"That's sport, it comes with a government warning" - Just another week in the Cahalane household 1 week ago

"That's sport, it comes with a government warning" - Just another week in the Cahalane household

Jack Cahalane was watching his sister Gráinne's camogie match recently when he remarked to his dad Niall that she had a first touch like Sean Finn's.

Gráinne is the only one of the six Cahalane children who doesn't play for Cork.

Advertisement

She played underage alright, as is family tradition, and dad Niall says she could even be the best of them, but she doesn't play for the county because she wants a life outside of the GAA.

"Maybe she has the right idea," Niall says with a laugh. 

But the others have a different idea.

The extent to which they represent Cork, for one family, in all ages and grades and codes, is quite frankly ridiculous. It's almost beyond belief.

Advertisement

These days you will do well to see a Cork team that doesn't have a Cahalane on it and, though it may sound awful like it, that's not just a figure of speech. It's the God's honest truth.

We'll start with Damien because he's the oldest. He's a former Cork senior dual player who now plays full-time, full back for the hurlers. Next up is Conor who, at the moment, is on and off the senior hurling team. Then there's Jack, a dual star who won All-Irelands in both codes at under-21/20 level in 2021 and, to level up with the big boys, made his debut for the senior footballers in the qualifiers this year.

Damien is the eldest of the Cahalane clan.
Advertisement

Of the sisters, Meabh is first up because she will be corner back this weekend, when Cork take on Kilkenny in the All-Ireland senior camogie final. She was also on the county senior football team this year but, almost unbelievably, the best could be yet to come. Orlaith's the youngest of the clan but she's definitely following footsteps.

She was part of the Cork minor camogie team that won the All-Ireland earlier this year and, when she plays in the minor football final against Galway tonight, she will be hoping to make a double of it.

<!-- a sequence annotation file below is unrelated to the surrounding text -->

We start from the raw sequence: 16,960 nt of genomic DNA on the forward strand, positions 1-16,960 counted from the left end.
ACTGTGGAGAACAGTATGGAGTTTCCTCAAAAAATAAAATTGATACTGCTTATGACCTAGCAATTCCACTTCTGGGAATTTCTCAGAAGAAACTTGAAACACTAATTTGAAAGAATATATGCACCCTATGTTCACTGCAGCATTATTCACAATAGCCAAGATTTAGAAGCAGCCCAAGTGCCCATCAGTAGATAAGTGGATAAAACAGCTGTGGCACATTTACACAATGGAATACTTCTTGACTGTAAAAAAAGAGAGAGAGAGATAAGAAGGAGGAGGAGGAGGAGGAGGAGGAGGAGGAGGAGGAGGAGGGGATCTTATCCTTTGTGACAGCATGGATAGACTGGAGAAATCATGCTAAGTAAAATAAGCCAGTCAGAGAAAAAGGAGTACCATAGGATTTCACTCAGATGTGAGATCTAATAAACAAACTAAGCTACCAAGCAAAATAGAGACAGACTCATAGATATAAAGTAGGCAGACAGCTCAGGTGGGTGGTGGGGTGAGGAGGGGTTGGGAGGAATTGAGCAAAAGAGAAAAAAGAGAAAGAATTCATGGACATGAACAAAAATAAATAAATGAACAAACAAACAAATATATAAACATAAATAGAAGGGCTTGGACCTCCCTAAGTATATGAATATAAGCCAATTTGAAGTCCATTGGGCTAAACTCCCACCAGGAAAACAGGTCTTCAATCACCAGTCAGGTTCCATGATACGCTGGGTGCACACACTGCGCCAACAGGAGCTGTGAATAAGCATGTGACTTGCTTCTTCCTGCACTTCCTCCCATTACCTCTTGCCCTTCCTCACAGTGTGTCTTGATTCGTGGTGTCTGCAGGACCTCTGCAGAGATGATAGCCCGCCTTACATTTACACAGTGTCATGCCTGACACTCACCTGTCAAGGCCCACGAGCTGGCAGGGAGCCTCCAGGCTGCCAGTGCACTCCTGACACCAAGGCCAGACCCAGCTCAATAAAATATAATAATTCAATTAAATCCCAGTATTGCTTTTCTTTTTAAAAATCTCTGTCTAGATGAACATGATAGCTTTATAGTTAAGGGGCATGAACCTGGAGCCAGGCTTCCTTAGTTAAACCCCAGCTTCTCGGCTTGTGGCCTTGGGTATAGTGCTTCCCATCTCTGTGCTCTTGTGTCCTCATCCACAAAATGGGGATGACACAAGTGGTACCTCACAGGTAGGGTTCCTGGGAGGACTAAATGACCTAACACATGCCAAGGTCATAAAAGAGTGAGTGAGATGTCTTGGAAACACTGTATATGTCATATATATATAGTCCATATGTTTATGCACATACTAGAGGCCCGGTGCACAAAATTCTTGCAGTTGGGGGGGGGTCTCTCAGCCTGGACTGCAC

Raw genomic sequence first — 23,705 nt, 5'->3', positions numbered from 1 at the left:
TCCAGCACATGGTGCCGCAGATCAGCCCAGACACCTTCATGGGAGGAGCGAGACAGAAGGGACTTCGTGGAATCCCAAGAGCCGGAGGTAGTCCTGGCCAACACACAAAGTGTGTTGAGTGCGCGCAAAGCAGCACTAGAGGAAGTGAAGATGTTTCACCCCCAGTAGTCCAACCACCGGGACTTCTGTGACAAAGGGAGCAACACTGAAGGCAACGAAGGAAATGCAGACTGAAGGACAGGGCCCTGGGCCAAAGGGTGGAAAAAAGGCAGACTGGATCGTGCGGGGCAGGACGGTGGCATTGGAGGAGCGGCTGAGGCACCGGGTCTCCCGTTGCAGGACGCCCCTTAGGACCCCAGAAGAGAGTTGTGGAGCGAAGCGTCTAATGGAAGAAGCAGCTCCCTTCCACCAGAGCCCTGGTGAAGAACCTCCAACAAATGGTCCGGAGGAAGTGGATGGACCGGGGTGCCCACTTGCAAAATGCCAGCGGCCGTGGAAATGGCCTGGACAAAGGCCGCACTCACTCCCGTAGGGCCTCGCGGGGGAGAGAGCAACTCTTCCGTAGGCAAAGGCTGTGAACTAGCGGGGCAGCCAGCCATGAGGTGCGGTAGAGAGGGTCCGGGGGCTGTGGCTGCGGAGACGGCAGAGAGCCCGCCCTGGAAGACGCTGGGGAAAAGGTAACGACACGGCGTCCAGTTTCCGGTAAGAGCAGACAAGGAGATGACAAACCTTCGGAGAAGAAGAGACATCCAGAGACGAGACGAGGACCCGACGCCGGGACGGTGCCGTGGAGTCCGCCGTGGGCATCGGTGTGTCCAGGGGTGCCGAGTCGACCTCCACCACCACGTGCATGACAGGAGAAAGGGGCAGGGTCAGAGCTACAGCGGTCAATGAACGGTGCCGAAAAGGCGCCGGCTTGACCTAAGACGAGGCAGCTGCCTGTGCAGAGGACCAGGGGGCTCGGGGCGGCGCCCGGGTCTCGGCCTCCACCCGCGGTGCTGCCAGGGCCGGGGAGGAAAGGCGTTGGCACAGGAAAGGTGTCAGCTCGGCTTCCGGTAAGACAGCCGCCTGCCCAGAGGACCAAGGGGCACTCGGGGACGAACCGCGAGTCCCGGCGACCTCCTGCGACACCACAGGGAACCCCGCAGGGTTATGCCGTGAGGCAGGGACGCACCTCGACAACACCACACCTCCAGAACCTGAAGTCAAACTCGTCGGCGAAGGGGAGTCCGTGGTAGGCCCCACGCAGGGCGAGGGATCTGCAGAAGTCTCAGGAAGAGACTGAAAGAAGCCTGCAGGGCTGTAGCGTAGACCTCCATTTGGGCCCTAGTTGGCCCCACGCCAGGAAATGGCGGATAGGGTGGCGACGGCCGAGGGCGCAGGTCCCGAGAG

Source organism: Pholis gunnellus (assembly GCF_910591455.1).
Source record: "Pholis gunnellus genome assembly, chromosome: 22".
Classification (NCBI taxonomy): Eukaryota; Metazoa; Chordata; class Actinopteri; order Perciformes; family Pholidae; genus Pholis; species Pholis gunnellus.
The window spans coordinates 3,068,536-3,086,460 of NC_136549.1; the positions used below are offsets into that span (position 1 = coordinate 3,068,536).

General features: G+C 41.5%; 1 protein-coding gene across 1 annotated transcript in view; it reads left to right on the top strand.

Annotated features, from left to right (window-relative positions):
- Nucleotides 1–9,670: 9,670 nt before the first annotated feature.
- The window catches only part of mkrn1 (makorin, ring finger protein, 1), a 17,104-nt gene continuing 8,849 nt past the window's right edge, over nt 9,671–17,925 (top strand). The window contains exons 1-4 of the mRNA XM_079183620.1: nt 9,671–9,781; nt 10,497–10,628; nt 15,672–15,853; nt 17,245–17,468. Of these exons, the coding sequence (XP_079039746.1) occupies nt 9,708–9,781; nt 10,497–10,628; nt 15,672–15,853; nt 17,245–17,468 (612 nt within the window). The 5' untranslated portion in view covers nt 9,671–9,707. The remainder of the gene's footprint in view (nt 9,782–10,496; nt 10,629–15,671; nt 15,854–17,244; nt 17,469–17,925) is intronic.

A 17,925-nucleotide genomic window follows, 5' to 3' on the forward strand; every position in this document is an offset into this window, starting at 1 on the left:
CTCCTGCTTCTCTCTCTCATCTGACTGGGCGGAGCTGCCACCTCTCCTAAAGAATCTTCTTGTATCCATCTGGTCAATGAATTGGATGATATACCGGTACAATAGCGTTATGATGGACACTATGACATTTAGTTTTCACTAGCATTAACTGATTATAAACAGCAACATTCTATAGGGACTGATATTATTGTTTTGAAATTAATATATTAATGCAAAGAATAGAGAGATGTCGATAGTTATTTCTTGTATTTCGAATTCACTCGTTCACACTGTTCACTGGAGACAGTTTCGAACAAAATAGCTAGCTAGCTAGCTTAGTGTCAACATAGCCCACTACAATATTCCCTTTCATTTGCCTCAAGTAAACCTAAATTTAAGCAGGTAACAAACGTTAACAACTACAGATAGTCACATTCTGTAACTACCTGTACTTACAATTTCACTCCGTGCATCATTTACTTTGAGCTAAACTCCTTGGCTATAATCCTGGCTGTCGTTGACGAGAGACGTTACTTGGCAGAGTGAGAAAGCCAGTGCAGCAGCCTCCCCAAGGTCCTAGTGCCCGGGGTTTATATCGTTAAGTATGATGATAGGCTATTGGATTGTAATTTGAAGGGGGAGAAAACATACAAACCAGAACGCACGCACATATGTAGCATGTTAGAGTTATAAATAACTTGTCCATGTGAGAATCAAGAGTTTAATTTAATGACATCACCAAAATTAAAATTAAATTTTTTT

Then on Sunday, and even at just 17 years of age, she will be on the bench in the big one at Croke Park. And if the quarter final is anything to go on then she will be one of Matthew Twomey and Davy Fitzgerald's first subs on.

"Jesus, do you know what, I don't know do you ever get used to them," Niall says when asked if the novelty of All-Ireland finals ever wears off.

Advertisement

But it's not all rainbows and roses. Every parent talks about the difficulties of watching their own and though it may sound like a cliche, Niall knows it's not because he knows it too well. He's been there for the droppings, he's heard the abuse and he's seen the heart-ache that follows the losses.

"That's sport. It comes with a government warning.

"There are defeats and teams to be picked and, maybe, an odd person not making the team. And somebody else winning and somebody else losing so you'd have to be fierce careful which room you go into in our house.

Advertisement

"And you'd have to be fierce careful what type of a face you've on you in different mornings."

Some people get it from their father some get it from their mother but the Cahalanes were never going to escape it because they get it from both. Niall won All-Irelands at every grade as a Cork footballer and his wife Ailish is a brother of John Cleary, Niall's former team-mate and Cork's current football manager.

"They get the pace from the mother's side. I wouldn't be known for my pace now. She's a lot cooler than I am too. I'd be looking at the glass half empty too much. But they've had a hurley or a football nearly tied to them since they were very young. And all our weekends have revolved around going to matches since they were in push-chairs. And I would have played with the club up to 40, so Damien and Conor and Gráinne and Meabh would have been going to those games as little toddlers.

"It's marvellous that they're all involved but is it enjoyable for mammy and daddy? Probably really not. There's so much pressure and it's difficult to get that enjoyment out of it when you've people involved.

"I find it awful difficult watching games.

"I'd more or less go away on my own if I could at all. You can't at the bigger games but I like toddling away on my own and if I want to stomp the ground on my own I can.

"For what 'tis worth I'd be trying to give my bit of advice but I'd say I'd be better off saying nothing. These games have changed so much. The whole thing has gone very scientific now compared to my time.

"At times it's difficult to sit in the crowd, the abuse that's given to players at games and like, in my time, you could make ten mistakes in a game and it wouldn't be picked up on and now a half a mistake and it's analysed 'til the better end. It's analysed too much now but saying that, you wouldn't have to be the greatest analyst to pick up the mistakes we were making in our day.

Jack Cahalane is one of the best young dual stars in Cork

"I can remember there recently, during the lockdown there, they were looking back at some of the finals I would have played in and Jack was rolling around on the floor laughing at some of the mistakes we were making!

"Of course you're proud of them all. It's brilliant to see but the most important thing is that they're enjoying it. And I think they are. They wouldn't be doing it if they weren't."

An All-Ireland final tonight. Another one Sunday. Another week in the Cahalane house-hold.

Update:

The Cork minor footballers won, Orlaith scored 0-3 from play from full forward and for her, the second leg of the elusive treble is up.